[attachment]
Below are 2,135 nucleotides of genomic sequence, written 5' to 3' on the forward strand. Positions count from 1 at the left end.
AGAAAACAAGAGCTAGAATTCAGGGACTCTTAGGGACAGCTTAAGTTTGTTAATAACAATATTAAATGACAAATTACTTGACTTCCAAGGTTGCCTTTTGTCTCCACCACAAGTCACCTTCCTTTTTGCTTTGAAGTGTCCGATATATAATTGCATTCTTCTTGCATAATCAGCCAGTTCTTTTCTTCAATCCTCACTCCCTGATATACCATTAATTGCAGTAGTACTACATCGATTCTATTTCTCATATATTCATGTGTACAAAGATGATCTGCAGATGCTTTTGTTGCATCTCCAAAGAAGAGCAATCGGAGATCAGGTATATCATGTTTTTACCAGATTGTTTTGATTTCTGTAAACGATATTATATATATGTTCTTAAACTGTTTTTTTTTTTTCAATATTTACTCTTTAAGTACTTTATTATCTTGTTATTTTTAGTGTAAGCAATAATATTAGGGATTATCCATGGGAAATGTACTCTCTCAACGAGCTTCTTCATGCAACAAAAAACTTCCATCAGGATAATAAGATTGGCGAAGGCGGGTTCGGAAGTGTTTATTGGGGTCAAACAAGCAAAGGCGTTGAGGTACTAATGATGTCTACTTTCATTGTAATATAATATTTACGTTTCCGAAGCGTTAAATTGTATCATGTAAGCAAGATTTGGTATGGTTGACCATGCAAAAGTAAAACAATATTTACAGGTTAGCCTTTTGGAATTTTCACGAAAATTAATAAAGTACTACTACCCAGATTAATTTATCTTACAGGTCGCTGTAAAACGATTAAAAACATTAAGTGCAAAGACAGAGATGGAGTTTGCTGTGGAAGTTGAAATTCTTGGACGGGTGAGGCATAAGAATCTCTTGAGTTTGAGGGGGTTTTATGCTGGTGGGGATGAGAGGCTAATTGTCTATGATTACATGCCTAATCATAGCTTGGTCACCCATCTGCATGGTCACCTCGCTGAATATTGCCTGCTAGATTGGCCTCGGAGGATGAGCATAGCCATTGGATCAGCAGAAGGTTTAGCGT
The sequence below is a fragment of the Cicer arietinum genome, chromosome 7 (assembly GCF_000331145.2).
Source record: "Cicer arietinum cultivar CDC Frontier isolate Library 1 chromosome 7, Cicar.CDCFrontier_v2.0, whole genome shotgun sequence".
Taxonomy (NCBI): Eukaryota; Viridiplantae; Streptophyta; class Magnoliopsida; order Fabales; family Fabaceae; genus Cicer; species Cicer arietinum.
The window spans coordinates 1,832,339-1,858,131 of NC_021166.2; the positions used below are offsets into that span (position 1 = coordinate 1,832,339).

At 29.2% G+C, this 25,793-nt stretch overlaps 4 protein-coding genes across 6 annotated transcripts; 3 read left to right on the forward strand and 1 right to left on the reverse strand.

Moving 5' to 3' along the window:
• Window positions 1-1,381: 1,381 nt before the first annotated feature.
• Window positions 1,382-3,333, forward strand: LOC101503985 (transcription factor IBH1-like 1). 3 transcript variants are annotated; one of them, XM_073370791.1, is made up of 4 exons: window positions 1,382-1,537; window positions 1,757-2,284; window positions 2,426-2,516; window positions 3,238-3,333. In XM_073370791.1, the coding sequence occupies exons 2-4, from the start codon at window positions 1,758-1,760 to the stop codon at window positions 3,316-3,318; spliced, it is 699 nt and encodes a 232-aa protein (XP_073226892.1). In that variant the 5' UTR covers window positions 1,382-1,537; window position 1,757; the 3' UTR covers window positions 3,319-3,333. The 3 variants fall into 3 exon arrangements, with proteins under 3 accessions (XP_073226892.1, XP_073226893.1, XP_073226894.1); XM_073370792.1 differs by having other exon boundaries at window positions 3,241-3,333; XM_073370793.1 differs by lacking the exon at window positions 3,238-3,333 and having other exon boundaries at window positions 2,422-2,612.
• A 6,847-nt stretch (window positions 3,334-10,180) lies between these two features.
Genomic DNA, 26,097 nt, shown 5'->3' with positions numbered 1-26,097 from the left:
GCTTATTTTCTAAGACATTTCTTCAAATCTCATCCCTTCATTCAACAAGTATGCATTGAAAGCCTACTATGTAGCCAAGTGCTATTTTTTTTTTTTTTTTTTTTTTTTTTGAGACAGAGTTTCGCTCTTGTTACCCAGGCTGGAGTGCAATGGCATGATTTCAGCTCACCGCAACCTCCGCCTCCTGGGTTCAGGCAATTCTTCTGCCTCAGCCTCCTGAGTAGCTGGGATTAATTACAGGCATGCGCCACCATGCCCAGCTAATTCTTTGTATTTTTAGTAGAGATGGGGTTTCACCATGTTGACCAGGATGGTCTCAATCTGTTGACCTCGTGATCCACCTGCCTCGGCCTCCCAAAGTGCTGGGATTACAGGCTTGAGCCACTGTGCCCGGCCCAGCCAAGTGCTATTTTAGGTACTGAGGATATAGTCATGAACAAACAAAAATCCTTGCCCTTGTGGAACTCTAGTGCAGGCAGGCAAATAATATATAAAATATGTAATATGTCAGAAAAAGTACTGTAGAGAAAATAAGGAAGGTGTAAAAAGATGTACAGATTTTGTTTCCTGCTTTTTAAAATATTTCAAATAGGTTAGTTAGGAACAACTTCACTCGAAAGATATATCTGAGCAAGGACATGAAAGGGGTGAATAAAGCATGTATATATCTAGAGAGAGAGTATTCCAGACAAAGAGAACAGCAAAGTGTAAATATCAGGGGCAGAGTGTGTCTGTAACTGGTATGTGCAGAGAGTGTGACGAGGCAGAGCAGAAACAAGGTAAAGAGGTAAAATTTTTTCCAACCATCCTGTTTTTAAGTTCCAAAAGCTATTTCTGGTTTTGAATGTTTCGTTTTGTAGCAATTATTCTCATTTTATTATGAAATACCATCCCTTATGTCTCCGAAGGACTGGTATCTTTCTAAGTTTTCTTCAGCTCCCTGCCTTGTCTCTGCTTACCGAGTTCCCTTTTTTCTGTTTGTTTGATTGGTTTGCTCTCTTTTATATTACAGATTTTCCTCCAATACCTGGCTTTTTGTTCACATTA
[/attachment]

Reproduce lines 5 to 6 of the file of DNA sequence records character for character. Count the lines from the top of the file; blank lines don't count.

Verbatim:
Taxonomy (NCBI): Eukaryota; Viridiplantae; Streptophyta; class Magnoliopsida; order Fabales; family Fabaceae; genus Cicer; species Cicer arietinum.
The window spans coordinates 1,832,339-1,858,131 of NC_021166.2; the positions used below are offsets into that span (position 1 = coordinate 1,832,339).